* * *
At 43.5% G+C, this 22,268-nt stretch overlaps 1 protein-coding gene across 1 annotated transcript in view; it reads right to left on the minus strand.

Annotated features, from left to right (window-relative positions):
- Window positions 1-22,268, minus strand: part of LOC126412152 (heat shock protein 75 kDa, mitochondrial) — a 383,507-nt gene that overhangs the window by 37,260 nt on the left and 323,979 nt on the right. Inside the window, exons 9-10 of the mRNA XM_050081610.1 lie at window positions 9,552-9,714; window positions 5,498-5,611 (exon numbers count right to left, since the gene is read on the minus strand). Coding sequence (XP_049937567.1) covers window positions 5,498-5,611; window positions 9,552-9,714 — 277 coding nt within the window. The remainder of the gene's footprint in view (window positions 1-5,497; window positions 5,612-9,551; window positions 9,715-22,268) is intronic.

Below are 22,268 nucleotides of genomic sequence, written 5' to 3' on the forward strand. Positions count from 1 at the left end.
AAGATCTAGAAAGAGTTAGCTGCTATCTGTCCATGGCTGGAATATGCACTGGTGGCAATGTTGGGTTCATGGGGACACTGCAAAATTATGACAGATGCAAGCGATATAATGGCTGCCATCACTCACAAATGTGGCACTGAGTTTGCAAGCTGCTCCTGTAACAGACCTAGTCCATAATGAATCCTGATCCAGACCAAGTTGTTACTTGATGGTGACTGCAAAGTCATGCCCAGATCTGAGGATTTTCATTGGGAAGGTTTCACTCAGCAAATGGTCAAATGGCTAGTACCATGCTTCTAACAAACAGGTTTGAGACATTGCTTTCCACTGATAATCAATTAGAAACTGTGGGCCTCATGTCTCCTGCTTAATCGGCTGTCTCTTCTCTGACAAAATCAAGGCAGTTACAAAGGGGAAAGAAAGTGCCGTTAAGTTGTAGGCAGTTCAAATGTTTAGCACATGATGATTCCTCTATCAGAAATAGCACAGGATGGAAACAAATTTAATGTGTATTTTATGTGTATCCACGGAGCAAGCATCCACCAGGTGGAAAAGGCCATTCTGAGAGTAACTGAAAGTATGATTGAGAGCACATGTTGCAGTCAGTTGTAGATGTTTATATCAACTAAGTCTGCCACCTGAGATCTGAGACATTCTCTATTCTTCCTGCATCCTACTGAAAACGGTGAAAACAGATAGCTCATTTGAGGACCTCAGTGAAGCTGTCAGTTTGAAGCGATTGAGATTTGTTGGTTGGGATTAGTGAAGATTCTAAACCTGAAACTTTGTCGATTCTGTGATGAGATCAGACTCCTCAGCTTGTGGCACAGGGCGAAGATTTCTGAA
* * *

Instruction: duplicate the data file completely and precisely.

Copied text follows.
At 43.5% G+C, this 22,268-nt stretch overlaps 1 protein-coding gene across 1 annotated transcript in view; it reads right to left on the minus strand.

Annotated features, from left to right (window-relative positions):
- Window positions 1-22,268, minus strand: part of LOC126412152 (heat shock protein 75 kDa, mitochondrial) — a 383,507-nt gene that overhangs the window by 37,260 nt on the left and 323,979 nt on the right. Inside the window, exons 9-10 of the mRNA XM_050081610.1 lie at window positions 9,552-9,714; window positions 5,498-5,611 (exon numbers count right to left, since the gene is read on the minus strand). Coding sequence (XP_049937567.1) covers window positions 5,498-5,611; window positions 9,552-9,714 — 277 coding nt within the window. The remainder of the gene's footprint in view (window positions 1-5,497; window positions 5,612-9,551; window positions 9,715-22,268) is intronic.

Below are 22,268 nucleotides of genomic sequence, written 5' to 3' on the forward strand. Positions count from 1 at the left end.
AAGATCTAGAAAGAGTTAGCTGCTATCTGTCCATGGCTGGAATATGCACTGGTGGCAATGTTGGGTTCATGGGGACACTGCAAAATTATGACAGATGCAAGCGATATAATGGCTGCCATCACTCACAAATGTGGCACTGAGTTTGCAAGCTGCTCCTGTAACAGACCTAGTCCATAATGAATCCTGATCCAGACCAAGTTGTTACTTGATGGTGACTGCAAAGTCATGCCCAGATCTGAGGATTTTCATTGGGAAGGTTTCACTCAGCAAATGGTCAAATGGCTAGTACCATGCTTCTAACAAACAGGTTTGAGACATTGCTTTCCACTGATAATCAATTAGAAACTGTGGGCCTCATGTCTCCTGCTTAATCGGCTGTCTCTTCTCTGACAAAATCAAGGCAGTTACAAAGGGGAAAGAAAGTGCCGTTAAGTTGTAGGCAGTTCAAATGTTTAGCACATGATGATTCCTCTATCAGAAATAGCACAGGATGGAAACAAATTTAATGTGTATTTTATGTGTATCCACGGAGCAAGCATCCACCAGGTGGAAAAGGCCATTCTGAGAGTAACTGAAAGTATGATTGAGAGCACATGTTGCAGTCAGTTGTAGATGTTTATATCAACTAAGTCTGCCACCTGAGATCTGAGACATTCTCTATTCTTCCTGCATCCTACTGAAAACGGTGAAAACAGATAGCTCATTTGAGGACCTCAGTGAAGCTGTCAGTTTGAAGCGATTGAGATTTGTTGGTTGGGATTAGTGAAGATTCTAAACCTGAAACTTTGTCGATTCTGTGATGAGATCAGACTCCTCAGCTTGTGGCACAGGGCGAAGATTTCTGAA